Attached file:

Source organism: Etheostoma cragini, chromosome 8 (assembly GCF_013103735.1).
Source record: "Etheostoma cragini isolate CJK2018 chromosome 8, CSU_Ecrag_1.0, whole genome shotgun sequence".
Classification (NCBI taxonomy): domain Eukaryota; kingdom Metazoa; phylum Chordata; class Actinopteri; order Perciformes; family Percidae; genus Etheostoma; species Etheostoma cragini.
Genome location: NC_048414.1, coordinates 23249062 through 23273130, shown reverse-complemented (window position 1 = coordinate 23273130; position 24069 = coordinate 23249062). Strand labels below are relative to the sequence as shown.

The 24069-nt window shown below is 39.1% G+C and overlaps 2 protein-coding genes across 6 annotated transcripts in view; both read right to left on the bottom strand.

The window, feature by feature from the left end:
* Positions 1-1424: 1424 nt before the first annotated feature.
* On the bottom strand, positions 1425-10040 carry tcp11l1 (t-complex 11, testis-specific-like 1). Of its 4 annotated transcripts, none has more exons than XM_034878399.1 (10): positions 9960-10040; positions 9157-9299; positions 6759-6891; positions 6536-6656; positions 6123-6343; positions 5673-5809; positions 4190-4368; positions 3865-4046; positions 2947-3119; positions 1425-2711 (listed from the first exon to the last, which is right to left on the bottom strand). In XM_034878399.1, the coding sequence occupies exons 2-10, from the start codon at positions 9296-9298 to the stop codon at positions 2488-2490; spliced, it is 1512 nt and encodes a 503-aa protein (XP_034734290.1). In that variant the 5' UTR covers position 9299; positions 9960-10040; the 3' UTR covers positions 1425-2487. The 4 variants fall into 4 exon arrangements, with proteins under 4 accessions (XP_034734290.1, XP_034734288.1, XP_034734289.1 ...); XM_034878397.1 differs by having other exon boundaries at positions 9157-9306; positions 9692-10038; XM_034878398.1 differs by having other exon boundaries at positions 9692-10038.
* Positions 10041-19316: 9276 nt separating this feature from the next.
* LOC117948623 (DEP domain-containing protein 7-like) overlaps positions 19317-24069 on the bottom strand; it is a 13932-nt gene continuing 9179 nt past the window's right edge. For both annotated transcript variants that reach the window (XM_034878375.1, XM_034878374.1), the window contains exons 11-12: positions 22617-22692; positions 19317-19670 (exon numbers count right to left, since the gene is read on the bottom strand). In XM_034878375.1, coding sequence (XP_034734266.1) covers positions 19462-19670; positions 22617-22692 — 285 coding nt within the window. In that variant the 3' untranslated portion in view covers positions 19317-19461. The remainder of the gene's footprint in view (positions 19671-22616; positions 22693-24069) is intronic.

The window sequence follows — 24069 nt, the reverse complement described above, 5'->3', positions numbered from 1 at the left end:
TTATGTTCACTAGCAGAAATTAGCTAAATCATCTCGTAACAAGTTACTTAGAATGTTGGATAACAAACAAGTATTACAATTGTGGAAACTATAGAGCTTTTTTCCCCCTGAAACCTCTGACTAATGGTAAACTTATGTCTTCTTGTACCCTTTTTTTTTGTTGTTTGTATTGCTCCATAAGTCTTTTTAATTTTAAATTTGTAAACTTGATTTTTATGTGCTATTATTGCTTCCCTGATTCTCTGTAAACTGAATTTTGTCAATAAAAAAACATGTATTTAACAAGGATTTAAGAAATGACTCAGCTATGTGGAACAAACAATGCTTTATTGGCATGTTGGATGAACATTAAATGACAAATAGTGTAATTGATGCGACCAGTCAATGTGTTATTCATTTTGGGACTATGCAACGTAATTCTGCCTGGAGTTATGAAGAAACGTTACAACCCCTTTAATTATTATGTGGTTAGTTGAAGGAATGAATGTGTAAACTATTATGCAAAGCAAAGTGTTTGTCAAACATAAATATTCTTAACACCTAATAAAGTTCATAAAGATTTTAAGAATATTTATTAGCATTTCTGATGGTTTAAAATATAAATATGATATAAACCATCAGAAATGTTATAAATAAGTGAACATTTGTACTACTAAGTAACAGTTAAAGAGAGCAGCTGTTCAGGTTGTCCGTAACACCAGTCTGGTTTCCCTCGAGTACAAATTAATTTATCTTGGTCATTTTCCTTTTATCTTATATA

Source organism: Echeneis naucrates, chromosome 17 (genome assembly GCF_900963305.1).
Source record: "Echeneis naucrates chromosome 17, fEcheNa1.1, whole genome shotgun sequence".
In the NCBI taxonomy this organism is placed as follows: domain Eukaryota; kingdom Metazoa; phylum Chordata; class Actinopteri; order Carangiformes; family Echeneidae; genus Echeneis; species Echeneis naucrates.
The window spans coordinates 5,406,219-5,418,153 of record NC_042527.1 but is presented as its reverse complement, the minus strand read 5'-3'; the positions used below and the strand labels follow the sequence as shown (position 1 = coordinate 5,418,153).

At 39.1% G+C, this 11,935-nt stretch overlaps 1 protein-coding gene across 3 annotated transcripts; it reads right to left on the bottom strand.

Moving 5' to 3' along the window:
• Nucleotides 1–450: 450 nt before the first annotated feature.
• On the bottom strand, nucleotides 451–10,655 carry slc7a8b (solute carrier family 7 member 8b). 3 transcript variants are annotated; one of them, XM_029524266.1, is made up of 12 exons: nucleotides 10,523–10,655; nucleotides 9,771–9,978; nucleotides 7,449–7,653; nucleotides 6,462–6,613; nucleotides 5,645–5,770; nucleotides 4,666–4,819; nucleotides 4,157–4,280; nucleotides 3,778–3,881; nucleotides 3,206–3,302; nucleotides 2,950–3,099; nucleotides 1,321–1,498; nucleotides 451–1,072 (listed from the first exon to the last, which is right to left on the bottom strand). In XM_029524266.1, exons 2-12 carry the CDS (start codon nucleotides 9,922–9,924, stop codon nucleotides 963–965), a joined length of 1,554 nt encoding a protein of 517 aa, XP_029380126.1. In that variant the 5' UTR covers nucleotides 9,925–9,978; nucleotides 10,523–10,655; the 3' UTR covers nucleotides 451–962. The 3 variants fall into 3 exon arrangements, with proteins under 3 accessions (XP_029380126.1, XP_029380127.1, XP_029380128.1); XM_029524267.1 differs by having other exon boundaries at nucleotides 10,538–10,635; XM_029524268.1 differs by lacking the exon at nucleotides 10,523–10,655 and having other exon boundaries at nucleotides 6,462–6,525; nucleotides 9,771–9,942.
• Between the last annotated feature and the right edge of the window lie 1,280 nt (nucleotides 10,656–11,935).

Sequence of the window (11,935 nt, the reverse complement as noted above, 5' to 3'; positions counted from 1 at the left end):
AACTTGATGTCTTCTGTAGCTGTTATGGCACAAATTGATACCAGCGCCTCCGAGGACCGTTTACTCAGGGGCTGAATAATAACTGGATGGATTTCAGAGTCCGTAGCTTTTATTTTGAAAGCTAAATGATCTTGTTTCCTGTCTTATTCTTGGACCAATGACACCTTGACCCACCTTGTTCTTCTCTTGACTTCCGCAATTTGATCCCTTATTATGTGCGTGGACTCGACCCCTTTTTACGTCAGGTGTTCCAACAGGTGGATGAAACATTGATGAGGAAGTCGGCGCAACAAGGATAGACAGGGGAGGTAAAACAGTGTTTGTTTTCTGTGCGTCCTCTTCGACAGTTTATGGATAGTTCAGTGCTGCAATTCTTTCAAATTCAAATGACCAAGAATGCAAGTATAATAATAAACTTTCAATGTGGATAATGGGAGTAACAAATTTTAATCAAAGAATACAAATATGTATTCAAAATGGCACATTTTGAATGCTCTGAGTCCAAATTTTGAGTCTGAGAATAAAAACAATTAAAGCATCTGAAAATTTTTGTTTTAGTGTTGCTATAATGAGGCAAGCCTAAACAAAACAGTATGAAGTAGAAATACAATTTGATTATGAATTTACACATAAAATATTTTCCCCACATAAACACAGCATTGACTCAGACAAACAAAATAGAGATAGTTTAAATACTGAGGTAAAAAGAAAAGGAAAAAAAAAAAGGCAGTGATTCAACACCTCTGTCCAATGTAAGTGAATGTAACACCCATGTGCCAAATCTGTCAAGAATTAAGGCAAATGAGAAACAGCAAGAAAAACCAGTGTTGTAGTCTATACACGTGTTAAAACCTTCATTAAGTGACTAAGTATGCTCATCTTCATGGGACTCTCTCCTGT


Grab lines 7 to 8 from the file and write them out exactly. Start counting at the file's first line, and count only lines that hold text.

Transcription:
* Positions 1-1424: 1424 nt before the first annotated feature.
* On the bottom strand, positions 1425-10040 carry tcp11l1 (t-complex 11, testis-specific-like 1). Of its 4 annotated transcripts, none has more exons than XM_034878399.1 (10): positions 9960-10040; positions 9157-9299; positions 6759-6891; positions 6536-6656; positions 6123-6343; positions 5673-5809; positions 4190-4368; positions 3865-4046; positions 2947-3119; positions 1425-2711 (listed from the first exon to the last, which is right to left on the bottom strand). In XM_034878399.1, the coding sequence occupies exons 2-10, from the start codon at positions 9296-9298 to the stop codon at positions 2488-2490; spliced, it is 1512 nt and encodes a 503-aa protein (XP_034734290.1). In that variant the 5' UTR covers position 9299; positions 9960-10040; the 3' UTR covers positions 1425-2487. The 4 variants fall into 4 exon arrangements, with proteins under 4 accessions (XP_034734290.1, XP_034734288.1, XP_034734289.1 ...); XM_034878397.1 differs by having other exon boundaries at positions 9157-9306; positions 9692-10038; XM_034878398.1 differs by having other exon boundaries at positions 9692-10038.